Ronda Karbo shared a soy sauce marinade that we used on colorful beef and vegetable kabobs. "When our grill comes out tin the spring, this is the first recipe my family asks me to make," says the Russell, Minnesota reader. "You can also use this marinade on six pork chops or a large piece of round steak cut into serving-size pieces."
This is a favorite with my entire familyChalk it up to the fact that this recipe delivers great flavor, tender chunks of meat and a presentation as pretty as a picture! Frances Klingemann-Omaha, Nebraska
If you like your kabobs with a kick, you’re sure to savor these meaty skewers seasoned with habanero pepper sauce. The zippy steak chunks are balanced with refreshing pineapple and red pepper. Sometimes I substitute chicken for the beef. —Sheri Nutter, Oneida, Kentucky
“This recipe is so easy and even more scrumptious than you can imagine,” promises Beverly Folks of Roswell, Georgia. “My husband and I are always looking for new ways to enjoy beef. These kabobs are definitely on our ‘special’ list.”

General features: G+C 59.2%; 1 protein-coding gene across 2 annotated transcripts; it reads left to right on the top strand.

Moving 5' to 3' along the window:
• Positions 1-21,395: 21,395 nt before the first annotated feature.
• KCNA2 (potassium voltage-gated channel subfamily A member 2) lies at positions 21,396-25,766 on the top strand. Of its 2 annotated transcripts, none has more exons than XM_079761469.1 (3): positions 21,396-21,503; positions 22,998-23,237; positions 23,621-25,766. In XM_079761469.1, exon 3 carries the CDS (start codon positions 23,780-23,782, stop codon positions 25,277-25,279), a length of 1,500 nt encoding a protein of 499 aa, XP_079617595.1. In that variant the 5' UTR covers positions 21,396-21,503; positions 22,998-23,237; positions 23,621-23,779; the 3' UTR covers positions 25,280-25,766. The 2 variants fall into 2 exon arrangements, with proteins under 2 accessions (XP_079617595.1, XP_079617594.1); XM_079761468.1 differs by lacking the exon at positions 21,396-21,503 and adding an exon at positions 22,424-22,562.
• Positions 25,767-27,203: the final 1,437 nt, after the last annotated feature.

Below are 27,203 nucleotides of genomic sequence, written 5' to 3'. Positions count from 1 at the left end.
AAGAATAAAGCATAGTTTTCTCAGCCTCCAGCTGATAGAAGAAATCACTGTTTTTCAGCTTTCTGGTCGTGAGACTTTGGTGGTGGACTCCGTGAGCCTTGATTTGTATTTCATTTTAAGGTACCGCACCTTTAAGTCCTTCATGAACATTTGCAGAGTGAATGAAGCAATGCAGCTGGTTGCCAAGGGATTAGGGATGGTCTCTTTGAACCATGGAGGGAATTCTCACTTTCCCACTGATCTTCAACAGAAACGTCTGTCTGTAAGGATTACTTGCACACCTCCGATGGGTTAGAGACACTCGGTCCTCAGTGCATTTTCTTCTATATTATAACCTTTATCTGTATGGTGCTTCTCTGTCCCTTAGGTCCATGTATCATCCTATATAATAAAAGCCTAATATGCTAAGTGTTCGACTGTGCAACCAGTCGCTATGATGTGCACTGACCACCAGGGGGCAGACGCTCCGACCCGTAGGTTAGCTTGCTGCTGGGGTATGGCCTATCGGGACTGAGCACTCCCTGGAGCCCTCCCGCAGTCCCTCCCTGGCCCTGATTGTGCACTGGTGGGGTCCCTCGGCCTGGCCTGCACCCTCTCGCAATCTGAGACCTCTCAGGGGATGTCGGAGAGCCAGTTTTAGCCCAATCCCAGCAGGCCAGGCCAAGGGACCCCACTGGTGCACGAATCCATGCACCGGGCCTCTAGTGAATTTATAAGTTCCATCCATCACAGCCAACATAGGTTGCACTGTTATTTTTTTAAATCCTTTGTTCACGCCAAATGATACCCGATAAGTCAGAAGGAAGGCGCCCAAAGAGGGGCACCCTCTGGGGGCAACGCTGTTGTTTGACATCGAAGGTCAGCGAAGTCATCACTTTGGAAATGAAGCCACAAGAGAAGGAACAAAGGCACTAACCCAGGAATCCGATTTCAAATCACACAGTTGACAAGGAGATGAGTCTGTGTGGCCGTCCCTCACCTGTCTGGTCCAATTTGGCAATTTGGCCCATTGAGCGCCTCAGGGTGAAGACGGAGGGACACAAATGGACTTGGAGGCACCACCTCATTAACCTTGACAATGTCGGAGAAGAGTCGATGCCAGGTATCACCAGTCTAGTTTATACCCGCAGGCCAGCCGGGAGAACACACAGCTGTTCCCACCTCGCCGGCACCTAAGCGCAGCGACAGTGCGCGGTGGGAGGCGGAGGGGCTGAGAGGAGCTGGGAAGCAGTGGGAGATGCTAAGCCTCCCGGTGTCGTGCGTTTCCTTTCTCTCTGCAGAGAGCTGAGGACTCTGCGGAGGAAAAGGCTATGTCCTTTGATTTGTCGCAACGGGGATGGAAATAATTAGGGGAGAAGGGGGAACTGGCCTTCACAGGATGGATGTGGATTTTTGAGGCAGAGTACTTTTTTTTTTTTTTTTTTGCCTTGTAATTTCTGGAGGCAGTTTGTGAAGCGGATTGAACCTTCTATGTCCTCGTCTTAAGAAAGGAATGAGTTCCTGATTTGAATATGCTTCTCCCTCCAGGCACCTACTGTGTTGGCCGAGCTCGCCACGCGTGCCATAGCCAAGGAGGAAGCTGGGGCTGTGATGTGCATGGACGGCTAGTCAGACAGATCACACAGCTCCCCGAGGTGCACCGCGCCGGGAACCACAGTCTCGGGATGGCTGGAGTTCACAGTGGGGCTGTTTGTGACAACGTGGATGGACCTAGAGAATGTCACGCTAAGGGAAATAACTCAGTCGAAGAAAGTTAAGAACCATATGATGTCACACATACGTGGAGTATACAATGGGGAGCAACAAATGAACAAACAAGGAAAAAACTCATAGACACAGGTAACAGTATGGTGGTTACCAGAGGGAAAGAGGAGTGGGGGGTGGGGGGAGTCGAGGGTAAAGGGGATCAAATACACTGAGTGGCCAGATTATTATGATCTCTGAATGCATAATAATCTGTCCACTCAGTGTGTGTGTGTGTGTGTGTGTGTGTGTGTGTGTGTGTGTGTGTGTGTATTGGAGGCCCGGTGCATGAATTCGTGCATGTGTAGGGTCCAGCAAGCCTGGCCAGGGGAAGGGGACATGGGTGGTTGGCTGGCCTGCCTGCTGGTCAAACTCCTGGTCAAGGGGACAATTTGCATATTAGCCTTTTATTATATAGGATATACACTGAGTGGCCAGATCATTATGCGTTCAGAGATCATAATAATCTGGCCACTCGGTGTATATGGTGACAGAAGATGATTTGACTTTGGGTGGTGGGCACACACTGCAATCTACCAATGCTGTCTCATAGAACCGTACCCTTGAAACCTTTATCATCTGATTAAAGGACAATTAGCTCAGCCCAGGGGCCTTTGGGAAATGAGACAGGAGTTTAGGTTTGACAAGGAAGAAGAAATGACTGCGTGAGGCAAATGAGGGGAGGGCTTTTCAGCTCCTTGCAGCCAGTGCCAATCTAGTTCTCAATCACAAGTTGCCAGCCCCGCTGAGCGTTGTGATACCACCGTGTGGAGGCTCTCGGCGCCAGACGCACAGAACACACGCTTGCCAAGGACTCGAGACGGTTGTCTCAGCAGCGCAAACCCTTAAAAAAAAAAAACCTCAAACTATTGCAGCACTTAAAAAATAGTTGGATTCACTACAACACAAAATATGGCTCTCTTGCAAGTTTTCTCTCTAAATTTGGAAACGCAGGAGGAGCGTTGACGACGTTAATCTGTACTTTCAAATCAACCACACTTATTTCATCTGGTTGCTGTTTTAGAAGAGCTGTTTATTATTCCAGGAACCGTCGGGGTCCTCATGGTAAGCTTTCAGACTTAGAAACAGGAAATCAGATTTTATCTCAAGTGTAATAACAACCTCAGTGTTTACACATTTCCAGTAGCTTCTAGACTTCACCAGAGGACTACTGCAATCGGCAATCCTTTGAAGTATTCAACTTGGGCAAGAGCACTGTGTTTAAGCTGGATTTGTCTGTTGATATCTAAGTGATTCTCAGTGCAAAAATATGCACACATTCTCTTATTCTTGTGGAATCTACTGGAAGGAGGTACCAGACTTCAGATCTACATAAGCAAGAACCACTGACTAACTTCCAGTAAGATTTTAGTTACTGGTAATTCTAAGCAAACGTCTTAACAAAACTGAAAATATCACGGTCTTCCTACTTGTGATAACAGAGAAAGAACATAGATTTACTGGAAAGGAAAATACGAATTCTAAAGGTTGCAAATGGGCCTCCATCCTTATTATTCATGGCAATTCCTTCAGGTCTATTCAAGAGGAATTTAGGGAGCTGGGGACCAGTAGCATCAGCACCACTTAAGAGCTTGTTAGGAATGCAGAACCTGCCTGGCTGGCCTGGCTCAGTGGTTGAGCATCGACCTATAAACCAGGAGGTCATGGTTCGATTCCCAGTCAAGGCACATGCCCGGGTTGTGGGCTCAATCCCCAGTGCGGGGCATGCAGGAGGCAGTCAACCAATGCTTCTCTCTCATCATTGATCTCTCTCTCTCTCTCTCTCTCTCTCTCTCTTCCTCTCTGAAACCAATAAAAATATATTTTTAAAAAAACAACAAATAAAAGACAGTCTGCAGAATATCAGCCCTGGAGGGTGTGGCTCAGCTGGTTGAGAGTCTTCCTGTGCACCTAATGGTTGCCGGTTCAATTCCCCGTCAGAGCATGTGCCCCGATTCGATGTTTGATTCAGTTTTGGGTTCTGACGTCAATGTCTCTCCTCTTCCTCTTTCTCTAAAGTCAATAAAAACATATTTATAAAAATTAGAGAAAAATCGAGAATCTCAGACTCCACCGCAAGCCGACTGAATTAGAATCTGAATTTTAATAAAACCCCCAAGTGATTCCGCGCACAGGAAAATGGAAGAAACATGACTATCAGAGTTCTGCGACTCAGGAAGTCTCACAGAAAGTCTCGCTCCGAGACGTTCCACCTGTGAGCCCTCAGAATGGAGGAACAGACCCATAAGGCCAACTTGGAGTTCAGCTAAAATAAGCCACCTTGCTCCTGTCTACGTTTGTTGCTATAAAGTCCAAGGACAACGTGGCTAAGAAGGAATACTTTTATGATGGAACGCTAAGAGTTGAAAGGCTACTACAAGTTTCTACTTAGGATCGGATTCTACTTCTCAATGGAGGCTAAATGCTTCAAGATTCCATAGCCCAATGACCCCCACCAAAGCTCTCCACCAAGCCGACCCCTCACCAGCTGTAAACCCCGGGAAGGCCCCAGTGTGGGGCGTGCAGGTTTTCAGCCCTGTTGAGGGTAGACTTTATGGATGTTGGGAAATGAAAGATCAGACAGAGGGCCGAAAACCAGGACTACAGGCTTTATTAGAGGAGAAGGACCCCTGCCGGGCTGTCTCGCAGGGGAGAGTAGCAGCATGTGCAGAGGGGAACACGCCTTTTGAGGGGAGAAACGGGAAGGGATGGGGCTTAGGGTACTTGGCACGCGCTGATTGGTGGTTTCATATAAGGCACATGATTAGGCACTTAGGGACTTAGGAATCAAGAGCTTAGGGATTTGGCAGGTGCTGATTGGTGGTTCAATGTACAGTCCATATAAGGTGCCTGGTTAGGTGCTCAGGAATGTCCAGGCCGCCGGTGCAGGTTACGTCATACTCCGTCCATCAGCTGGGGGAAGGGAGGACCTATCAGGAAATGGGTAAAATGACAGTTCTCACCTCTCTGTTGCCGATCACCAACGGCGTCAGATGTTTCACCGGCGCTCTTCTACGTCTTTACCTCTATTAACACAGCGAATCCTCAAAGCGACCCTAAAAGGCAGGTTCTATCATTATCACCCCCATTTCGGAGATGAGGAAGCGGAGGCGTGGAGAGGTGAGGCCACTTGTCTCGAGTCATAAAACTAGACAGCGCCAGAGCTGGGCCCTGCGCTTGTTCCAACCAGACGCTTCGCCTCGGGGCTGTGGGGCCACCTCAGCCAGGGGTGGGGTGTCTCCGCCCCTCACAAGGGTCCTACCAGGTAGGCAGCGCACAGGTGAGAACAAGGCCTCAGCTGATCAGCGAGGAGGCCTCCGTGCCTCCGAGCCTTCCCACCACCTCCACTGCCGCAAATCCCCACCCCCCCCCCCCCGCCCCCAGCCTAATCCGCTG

These classic kabobs are a hearty way to use up your garden harvest. At our house, everyone fixes their own skewers for an all-in-one dinner. I sometimes substitute venison for beef.
—Christine Klessig of Amherst Junction, Wisconsin
From Marysville, Washington, Karen Hamlin shares this tasty treatment for beef that relies on a made-in-moments marinade. "I like to add mushrooms to the skewers and serve the yummy kabobs over hot cooked rice," she writes.
This is our favorite cookout dish, and it's very good served with a salad. This recipe originated here in my hometown in the 1930's. Our meat preference for speidis is venison, but we use others when it's not available.
Agnes Ward, of Stratford, Ontario says, “These are no ordinary beef kabobs! They’re herb-infused and need to marinate at least two hours or overnight for the best flavor. If you feel like splurging, this recipe’s also fantastic with beef tenderloin.”